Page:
Untitled (Floating Images)

Artist
Gender
Female
Style
Woodland
Community
Art Type
Painting
Collection
1980
Medium
Original acrylic painting on white canvas
Edition
Original Painting
Size (in)
Canvas (H x W x D): 34 x 32 x 1 | Frame: 41 ½ x 39 ½ x 1 ½ in
Size (cm)
Canvas (H x W x D): 86 x 81 x 2.5 cm | Frame: 105 x 100 x 4 cm
Framed
Framed
Product ID
13020-00358

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Description


Untitled (Floating Images) by Daphne Odjig 1989 – First Nations Woodland Art presented by DaVic Gallery of Native Canadian Arts

Please email us to inquire for price:  info@nativecanadianarts.com


Condition:       No condition to report.


Provenance:   Hampton Gallery, Kamloops, BC.  Private Collection, British Columbia


Description by Artist:     No description by the artist found.


Notes from DaVic Gallery:    By Daphne Odjig’s own admission, her primary way of expressing, communicating and relating her dreams, experiences and impressions was through her art. “Being self-taught, I find it difficult to intellectualize my work through words; my art is my primary statement,” she said.

While the use of black form lines and unblended colours in this work clearly represents the New Woodland style, the painting also reflects Odjig’s maturity as an artist with clear influences of European trends of the times, with Picasso being the most influential.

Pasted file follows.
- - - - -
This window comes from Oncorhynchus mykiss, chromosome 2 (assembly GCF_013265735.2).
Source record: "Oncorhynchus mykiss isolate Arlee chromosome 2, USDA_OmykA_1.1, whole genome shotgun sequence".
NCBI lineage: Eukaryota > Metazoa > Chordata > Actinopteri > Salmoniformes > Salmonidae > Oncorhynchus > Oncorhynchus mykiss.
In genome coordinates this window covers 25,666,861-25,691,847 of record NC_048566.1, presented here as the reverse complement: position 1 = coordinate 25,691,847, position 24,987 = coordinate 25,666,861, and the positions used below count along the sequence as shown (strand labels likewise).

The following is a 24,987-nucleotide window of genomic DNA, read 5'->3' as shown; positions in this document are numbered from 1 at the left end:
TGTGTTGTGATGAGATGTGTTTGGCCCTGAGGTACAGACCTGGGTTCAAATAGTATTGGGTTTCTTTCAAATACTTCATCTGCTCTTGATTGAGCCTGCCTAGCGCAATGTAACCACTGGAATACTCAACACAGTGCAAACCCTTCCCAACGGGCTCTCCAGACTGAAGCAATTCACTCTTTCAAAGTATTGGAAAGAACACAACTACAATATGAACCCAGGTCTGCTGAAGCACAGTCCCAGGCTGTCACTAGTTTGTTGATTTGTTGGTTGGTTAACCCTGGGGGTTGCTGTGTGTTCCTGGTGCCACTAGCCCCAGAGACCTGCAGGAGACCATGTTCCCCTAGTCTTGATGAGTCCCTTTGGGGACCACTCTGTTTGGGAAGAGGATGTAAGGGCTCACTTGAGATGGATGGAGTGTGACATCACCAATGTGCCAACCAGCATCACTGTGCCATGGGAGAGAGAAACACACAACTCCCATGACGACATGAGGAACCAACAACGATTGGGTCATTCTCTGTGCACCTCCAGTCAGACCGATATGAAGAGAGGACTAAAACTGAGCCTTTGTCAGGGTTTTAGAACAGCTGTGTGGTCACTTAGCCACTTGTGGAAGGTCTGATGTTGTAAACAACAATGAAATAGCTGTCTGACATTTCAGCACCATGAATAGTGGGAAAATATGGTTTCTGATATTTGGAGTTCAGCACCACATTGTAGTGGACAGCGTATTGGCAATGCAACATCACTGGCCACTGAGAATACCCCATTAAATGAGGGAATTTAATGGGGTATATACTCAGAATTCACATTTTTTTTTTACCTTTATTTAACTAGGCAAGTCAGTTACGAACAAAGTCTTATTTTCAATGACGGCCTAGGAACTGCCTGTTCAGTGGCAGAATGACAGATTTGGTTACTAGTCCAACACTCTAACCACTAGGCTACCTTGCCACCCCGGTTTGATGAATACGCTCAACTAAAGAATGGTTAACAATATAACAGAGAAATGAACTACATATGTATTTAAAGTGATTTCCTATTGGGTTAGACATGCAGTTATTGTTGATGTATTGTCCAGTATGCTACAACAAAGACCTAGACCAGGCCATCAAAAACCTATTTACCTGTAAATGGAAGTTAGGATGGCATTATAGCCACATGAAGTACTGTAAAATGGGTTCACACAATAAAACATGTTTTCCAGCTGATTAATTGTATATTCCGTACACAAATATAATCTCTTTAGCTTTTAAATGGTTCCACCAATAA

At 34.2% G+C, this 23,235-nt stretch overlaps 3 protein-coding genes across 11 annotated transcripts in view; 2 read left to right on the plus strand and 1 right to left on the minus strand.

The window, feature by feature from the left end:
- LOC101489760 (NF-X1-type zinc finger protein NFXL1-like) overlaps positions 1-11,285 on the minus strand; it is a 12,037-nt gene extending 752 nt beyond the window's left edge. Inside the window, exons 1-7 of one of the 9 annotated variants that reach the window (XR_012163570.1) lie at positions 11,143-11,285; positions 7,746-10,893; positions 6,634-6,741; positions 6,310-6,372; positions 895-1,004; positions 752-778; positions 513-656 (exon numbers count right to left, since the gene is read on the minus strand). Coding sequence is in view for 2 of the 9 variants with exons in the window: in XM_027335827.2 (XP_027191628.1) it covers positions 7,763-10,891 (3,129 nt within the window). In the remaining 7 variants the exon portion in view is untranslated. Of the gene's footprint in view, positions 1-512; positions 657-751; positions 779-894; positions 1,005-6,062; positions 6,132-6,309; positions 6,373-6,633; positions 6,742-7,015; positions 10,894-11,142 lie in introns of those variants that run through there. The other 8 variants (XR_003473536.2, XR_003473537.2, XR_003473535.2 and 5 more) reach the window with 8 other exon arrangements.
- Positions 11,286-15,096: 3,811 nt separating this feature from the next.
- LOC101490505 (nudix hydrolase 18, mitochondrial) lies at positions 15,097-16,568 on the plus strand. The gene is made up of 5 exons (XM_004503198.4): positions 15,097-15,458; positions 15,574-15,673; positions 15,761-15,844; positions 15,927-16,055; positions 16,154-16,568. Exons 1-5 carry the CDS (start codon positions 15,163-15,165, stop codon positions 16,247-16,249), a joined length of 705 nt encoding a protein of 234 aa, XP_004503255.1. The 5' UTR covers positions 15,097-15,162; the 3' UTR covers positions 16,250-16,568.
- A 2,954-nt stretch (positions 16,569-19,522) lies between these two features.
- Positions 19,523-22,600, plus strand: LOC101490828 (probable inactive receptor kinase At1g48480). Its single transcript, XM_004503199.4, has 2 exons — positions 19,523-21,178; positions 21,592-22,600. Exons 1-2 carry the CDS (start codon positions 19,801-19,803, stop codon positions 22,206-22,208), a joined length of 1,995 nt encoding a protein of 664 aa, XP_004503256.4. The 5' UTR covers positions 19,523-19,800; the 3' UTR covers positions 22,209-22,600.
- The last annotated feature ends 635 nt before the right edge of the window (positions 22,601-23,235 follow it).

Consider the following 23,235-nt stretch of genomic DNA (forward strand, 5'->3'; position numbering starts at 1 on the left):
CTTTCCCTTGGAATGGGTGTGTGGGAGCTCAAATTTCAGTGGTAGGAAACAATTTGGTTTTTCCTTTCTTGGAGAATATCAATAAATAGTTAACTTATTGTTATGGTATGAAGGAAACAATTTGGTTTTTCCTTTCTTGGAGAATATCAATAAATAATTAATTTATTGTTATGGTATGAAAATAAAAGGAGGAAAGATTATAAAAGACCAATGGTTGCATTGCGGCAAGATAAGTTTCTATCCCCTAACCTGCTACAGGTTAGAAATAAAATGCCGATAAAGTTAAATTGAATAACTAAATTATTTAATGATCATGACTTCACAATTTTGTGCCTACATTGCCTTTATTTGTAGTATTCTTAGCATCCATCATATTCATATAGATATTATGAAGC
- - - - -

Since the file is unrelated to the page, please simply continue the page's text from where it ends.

In this painting, we can see straight lines forming geometrical shapes that give us a sense of light and directionality. The use of curved lines and layered foreground gives the painting volume and depth. Odjig uses deep, earthly tones to depict both the foreground figures and the background images that signal open space and nature. The curved lines appear to depict nude female bodies, with only one fully outlined from the back.

This painting, as many others by Odjig, remains untitled. It seems there is not one person, including her family members, with an intimate enough knowledge of Odjig‘s works who could interpret the true meaning of each of the vast number of works that Odjig created. Perhaps the fact that she became more confident expressing her political views and emotions through her art, especially after she was commissioned by the National Museum of Man (Ottawa) to paint the historical mural, The Indian in Transition, could give us a glimpse into what she was trying to express with this painting. Still, without the artist herself providing insight into her motivation behind the painting, we are left interpreting it, relying on the limited information and understanding of the artist, the times in which she created the art and the influences she may have been exposed to. That is how this painting acquired its subtitle. After much contemplation, an associate of the art industry subtitled it Floating Images. Taking the painting in, we can see the appropriateness of the subtitle. But we are still left pondering what Daphne expressed with this dynamic composition, drawing from a well of memories and experiences of her rich life.